d α [ 1 + ( 1 ) α ] ( 1 η ) 1 + a n η 1 ( η ψ ) 1 α ( 1 ψ ) 1 + α a n U n ( ψ ) d ψ = = d α [ 1 + ( 1 ) α ] ( 1 η ) 1 + a n η 0 ( η ψ ) 1 α ( 1 ψ ) 1 + α a n A n ψ κ n d ψ = d α [ 1 + ( 1 ) α ] η κ n α ( 1 η ) 1 + a n A n 1 0 ( 1 μ ) 1 α ( 1 η μ ) 1 + α a n μ κ n d μ = d α [ 1 + ( 1 ) α ] A n η k n α × ( 1 η ) 1 + a n ( 1 ) Γ ( α ) Γ ( 1 + κ n ) Γ ( 1 α + κ n ) 2 F 1 ( 1 α + a n , 1 + κ n ; 1 α + κ n ; η ) , (14)

where 2 F 1 is hypergeometric function. Thus, we obtain the relation:

( ± c ) A k η k 1 = d α [ 1 + ( 1 ) α ] A n η k n α × ( 1 η ) 1 + a n ( 1 ) Γ ( α ) Γ ( 1 + k n ) Γ ( 1 α + k n ) 2 F 1 ( 1 α + a n , 1 + k n ; 1 α + k n ; η ) + A [ ( a k ) η k + k η k 1 ] . (15)

Once again, considering k = a , we impose invariance on the variable η for Equation (15), that gives us:

( ± c ) k A = d α [ 1 + ( 1 ) α ] A n ( 1 ) Γ ( α ) Γ ( 1 + k n ) Γ ( 1 α + k n ) + k A . (16)

Thus,

A n 1 = exp ( i α π / 2 ) Γ ( 1 α + k n ) Γ ( 1 + k n ) k [ ( ± c ) 1 ] , (17)

and using Equation (11), we have:

A = { exp ( i α π / 2 ) Γ ( 1 + k ) Γ ( 1 + k n ) [ ( ± c ) 1 ] } 1 n 1 . (18)

The values of A and a in Equation (4),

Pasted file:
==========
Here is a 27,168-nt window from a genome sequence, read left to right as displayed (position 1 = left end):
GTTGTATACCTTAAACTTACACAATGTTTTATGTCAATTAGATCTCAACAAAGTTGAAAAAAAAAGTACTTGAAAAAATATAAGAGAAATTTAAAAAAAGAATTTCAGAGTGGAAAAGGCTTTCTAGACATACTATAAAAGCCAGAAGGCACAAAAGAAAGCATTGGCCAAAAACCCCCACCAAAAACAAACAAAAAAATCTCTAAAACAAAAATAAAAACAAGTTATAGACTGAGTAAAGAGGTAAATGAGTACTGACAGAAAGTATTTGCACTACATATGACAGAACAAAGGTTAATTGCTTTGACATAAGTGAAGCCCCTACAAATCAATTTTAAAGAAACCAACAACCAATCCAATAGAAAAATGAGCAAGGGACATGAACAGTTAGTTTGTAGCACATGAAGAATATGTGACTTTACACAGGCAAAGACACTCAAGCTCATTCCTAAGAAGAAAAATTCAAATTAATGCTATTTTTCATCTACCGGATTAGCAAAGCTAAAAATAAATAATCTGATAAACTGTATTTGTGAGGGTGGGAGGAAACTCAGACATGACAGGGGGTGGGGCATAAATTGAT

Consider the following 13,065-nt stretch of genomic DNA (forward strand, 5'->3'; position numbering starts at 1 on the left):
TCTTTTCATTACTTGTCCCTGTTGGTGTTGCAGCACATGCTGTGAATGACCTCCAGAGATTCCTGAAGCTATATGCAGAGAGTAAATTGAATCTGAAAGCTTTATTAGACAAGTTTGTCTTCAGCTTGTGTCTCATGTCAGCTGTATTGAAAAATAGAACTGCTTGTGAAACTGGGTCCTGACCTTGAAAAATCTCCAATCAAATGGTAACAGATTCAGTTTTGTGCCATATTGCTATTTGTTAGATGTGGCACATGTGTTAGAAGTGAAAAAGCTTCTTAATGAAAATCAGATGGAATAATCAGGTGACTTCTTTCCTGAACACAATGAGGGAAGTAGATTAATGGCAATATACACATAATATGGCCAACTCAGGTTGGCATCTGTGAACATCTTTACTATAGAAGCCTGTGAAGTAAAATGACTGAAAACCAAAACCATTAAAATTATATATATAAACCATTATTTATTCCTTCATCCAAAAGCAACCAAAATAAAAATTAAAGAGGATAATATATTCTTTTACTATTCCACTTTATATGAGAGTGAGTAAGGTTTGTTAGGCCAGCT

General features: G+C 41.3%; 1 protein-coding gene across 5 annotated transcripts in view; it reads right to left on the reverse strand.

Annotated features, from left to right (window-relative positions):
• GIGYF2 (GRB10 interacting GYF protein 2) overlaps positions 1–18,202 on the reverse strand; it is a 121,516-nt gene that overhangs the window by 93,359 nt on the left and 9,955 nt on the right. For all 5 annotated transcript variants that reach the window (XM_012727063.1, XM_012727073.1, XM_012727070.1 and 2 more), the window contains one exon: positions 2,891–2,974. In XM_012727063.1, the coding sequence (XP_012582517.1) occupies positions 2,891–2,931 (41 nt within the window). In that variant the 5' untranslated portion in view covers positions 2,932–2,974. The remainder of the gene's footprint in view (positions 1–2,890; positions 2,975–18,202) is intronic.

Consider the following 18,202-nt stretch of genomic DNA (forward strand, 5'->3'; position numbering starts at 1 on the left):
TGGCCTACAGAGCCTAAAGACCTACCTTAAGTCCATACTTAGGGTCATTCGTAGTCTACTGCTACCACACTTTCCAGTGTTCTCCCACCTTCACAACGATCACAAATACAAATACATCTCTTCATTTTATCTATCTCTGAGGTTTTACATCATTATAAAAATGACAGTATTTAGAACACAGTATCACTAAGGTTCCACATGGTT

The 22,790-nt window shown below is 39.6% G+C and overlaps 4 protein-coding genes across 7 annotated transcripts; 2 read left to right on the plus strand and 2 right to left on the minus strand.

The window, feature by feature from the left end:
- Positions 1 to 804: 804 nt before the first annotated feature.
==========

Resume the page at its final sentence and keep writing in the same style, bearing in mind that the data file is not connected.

u ( x , t ) = { { exp ( i α π / 2 ) Γ ( 1 + k ) Γ ( 1 + k n ) [ ( ± c ) 1 ] ( x ± c t ) α 1 } 1 n 1 , | x | < c t 0 , | x | c t . (19)

The integer classical equation is recovered by taking the limit α 2 in Equation (3):

t u ( x , t ) = 2 x 2 u n ( x , t ) + x u ( x , t ) , (20)

and its solution is given by:

u ( x , t ) = { { ( n 1 ) n [ ( ± c ) 1 ] ( x ± c t ) } 1 n 1 , | x | < c t 0 , | x | c t , (21)

which is same result found by B.H. Gilding and R. Kersner in [27] .

The condition η < 0 gives us the relations: x ( 0 , ) associated to “ c ” and x ( , 0 ) associated to“ + c ”, that is, x x implies the change of velocity c + c . If we regard u ( x , t ) in Equation (21) nonnegative, we have c 0 x ( 0 , ) and c > 1 x ( , 0 ) . Therefore, the fractional equation in Equation (3) has only stationary solution in ( 0 , ) . The relation between the values A and c is establishes in Equation (18).

6. Concluding Remarks

We introduce the space-fractional model based on Riesz fractional derivative with nonlinear diffusion in conjunction linear convection. We obtain the explicit travelling wave solution, with finite propagation, wavefront; that is, Equation (3) admits solution in the region x < c t such that u ( x , t ) vanishes on the front x = c t . This property and the behaviour near the interface are in general described by wavefront; it may give rise to interfaces separating the regions that we have just mentioned. As a continuation of this paper, we can suppose fractional derivatives in time and nonlinear convection for Equation (3) and we search its travelling waves.

Acknowledgements

The authors are grateful to the referee and Dr. A. J. Silva for their useful suggestions and discussions.

Conflicts of Interest

The authors declare no conflicts of interest.

Cite this paper

Costa, F. and Araujo Pereira, M. (2017) Travelling Waves in Space-Fractional Nonlinear Diffusion with Linear Convection. Journal of Applied Mathematics and Physics, 5, 462-468. doi: 10.4236/jamp.2017.52041.